- alphabetic code (in synthetic phonics): The relationship between sounds (phonemes) and the letter/s (graphemes) that represent them are referred to as a "code". For example, the sound /ay/ can be represented in many ways (e.g. cake, may, they, eight, aid, break, etc.). See also: Alphabetic principle
- decoding skills (in phonics): Without the use of context, to pronounce and read words accurately by using the relationship between the letter(s) and the sounds they represent. (i.e. "cat" is /k/-/a/-/t/, "plough" is /p/-/l/-/ow/, and "school" is /s/-/k/-/oo/-/l/. "Encoding skills" (i.e. spelling) is the same process in reverse.
- Direct instruction (also known as Explicit Instruction ): A teaching style that is characterized by "carefully designed instruction" that usually includes a fast pace, small steps, demonstrations, active participation, coaching, immediate correction, and positive feedback. (Pg. 85)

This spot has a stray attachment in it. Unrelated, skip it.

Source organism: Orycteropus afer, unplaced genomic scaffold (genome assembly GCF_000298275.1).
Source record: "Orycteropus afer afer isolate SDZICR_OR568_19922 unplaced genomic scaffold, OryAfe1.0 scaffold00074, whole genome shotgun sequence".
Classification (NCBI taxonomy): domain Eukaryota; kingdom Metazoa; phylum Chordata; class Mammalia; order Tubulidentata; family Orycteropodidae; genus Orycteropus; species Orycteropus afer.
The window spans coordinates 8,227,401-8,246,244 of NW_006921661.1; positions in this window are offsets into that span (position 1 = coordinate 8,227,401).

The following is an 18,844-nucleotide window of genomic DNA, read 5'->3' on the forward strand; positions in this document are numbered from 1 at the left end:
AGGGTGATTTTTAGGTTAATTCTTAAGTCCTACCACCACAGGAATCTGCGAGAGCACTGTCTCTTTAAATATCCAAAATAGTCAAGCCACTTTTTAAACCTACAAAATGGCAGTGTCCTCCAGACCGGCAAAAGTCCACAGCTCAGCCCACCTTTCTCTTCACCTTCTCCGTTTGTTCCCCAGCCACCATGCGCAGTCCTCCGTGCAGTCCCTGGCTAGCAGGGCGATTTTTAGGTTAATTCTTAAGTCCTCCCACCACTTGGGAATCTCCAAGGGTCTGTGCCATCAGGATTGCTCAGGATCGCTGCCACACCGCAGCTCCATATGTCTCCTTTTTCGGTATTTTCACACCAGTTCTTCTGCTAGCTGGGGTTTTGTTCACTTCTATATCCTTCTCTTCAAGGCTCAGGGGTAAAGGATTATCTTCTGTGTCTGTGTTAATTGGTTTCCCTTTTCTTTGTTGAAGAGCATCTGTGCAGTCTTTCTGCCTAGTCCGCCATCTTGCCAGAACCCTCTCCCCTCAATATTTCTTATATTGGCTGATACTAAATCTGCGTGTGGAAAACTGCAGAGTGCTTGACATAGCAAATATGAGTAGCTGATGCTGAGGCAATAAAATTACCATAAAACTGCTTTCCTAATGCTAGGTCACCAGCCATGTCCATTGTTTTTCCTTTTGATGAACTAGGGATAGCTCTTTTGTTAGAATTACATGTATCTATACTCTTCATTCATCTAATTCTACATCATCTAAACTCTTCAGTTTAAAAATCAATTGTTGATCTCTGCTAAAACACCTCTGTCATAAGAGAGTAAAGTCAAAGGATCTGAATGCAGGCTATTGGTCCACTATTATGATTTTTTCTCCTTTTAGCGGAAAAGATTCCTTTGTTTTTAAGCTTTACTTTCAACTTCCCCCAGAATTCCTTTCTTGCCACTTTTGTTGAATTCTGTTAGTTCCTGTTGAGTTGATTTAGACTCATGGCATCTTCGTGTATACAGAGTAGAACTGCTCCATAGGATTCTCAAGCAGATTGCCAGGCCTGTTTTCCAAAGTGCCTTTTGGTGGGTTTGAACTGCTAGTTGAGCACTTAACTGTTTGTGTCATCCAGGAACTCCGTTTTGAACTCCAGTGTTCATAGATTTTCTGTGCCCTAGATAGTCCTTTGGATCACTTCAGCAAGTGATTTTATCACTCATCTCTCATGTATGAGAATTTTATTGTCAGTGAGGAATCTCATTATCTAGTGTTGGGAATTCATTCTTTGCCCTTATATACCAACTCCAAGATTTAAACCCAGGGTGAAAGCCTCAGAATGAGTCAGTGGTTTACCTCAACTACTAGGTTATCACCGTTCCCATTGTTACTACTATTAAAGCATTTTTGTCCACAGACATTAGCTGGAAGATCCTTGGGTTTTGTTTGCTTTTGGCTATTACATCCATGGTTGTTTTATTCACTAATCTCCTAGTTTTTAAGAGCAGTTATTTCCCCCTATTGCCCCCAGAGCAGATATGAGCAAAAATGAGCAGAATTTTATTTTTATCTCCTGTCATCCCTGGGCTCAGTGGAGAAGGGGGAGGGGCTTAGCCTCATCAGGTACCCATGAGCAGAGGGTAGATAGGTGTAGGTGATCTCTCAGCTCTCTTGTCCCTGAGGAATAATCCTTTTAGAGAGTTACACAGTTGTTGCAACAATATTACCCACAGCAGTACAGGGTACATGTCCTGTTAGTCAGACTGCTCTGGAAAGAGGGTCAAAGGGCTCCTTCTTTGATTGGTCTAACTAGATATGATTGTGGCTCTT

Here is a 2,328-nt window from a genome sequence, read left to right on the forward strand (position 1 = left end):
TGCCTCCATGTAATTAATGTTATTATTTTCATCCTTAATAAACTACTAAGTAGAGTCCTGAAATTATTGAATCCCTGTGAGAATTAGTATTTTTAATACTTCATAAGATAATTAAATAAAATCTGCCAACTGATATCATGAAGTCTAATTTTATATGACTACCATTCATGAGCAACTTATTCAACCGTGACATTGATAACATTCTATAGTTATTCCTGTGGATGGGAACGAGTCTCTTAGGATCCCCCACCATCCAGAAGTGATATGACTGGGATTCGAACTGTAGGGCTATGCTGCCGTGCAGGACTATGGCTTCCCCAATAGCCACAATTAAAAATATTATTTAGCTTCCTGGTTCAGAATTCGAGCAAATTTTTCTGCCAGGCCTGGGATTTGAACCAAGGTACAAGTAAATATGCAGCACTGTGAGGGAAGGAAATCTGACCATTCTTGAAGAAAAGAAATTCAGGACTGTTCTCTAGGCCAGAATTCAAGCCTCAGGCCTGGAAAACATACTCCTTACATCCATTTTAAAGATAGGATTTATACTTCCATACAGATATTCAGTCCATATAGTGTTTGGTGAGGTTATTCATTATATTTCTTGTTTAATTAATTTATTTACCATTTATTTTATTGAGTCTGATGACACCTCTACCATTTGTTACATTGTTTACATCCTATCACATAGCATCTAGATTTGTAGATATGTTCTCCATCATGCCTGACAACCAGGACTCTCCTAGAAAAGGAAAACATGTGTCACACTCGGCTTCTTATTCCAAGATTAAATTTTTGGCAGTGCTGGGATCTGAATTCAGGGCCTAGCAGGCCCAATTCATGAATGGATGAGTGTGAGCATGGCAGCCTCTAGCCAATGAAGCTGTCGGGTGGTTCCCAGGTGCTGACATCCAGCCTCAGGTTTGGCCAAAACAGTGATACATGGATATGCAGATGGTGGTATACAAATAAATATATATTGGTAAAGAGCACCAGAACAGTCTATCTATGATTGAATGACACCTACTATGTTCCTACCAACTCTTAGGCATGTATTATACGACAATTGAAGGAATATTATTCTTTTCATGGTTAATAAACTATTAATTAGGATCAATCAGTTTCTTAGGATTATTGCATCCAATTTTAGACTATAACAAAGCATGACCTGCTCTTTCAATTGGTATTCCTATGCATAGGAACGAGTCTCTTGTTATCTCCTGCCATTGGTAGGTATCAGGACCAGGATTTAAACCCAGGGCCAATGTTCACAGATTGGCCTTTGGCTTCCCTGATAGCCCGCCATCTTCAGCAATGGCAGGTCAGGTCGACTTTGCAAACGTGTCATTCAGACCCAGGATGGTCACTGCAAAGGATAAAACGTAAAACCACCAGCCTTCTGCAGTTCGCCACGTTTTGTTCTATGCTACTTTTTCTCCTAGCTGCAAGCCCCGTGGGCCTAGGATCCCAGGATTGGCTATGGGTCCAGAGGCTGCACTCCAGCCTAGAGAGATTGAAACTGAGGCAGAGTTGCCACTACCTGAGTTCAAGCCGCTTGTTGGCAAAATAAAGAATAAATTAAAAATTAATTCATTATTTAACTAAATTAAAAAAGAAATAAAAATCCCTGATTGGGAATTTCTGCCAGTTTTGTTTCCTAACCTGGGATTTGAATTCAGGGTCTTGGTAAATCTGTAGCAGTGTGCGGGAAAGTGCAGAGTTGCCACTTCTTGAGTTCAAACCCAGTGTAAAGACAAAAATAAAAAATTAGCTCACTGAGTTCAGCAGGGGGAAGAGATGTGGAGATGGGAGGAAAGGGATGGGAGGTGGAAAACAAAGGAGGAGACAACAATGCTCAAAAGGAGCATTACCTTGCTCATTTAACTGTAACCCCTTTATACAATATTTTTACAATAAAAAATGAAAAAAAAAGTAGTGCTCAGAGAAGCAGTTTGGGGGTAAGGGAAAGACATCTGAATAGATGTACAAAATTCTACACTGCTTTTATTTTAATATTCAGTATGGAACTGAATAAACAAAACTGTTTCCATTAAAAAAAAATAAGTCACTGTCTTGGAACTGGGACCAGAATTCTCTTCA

- intensive instruction: teaching or tutoring that include some of the following: more time; peer-assisted strategies; and instruction in small groups or one-on-one. (Pg. 209)
- peer-assisted literacy strategies: learners work in pairs (taking turns as teacher and learner) to learn a "structured sequence" of literacy skills, such as phonemic awareness, phonics, sound blending, passage reading, and story retelling. (Pg. 33)
- supportive instruction: teaching or tutoring that supports the student both emotionally and cognitively. This includes encouragement, immediate feedback, positive reinforcement, and instructional scaffolding (i.e. clear structure, small steps, guiding with questions). (Pg. 209)
The teaching of reading and writing has varied over the years from spelling and phonetic methods to the fashions for look-say and whole language methods. In America in the eighteenth century, Noah Webster introduced spelling approaches with syllabaries and in England the use of James Pitman's Initial Teaching Alphabet was popular in the 1960s. Recently phonic methods have been revived.